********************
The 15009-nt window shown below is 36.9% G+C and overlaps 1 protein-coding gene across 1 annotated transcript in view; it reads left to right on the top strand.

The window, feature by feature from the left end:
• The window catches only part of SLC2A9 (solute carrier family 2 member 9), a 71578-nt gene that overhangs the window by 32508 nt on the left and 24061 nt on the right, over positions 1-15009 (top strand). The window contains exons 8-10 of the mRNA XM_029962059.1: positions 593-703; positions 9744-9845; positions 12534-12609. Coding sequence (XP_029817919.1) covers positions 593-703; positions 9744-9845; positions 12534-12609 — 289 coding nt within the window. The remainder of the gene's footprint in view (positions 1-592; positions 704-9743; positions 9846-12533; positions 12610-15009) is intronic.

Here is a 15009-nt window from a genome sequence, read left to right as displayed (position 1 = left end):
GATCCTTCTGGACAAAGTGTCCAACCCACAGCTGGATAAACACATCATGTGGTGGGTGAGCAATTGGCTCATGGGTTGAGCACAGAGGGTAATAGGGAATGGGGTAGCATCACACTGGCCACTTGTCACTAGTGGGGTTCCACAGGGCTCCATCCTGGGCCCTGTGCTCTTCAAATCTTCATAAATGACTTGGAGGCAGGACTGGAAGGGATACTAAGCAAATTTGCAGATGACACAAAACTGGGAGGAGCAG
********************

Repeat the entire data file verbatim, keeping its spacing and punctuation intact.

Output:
The 15009-nt window shown below is 36.9% G+C and overlaps 1 protein-coding gene across 1 annotated transcript in view; it reads left to right on the top strand.

The window, feature by feature from the left end:
• The window catches only part of SLC2A9 (solute carrier family 2 member 9), a 71578-nt gene that overhangs the window by 32508 nt on the left and 24061 nt on the right, over positions 1-15009 (top strand). The window contains exons 8-10 of the mRNA XM_029962059.1: positions 593-703; positions 9744-9845; positions 12534-12609. Coding sequence (XP_029817919.1) covers positions 593-703; positions 9744-9845; positions 12534-12609 — 289 coding nt within the window. The remainder of the gene's footprint in view (positions 1-592; positions 704-9743; positions 9846-12533; positions 12610-15009) is intronic.

Here is a 15009-nt window from a genome sequence, read left to right as displayed (position 1 = left end):
GATCCTTCTGGACAAAGTGTCCAACCCACAGCTGGATAAACACATCATGTGGTGGGTGAGCAATTGGCTCATGGGTTGAGCACAGAGGGTAATAGGGAATGGGGTAGCATCACACTGGCCACTTGTCACTAGTGGGGTTCCACAGGGCTCCATCCTGGGCCCTGTGCTCTTCAAATCTTCATAAATGACTTGGAGGCAGGACTGGAAGGGATACTAAGCAAATTTGCAGATGACACAAAACTGGGAGGAGCAG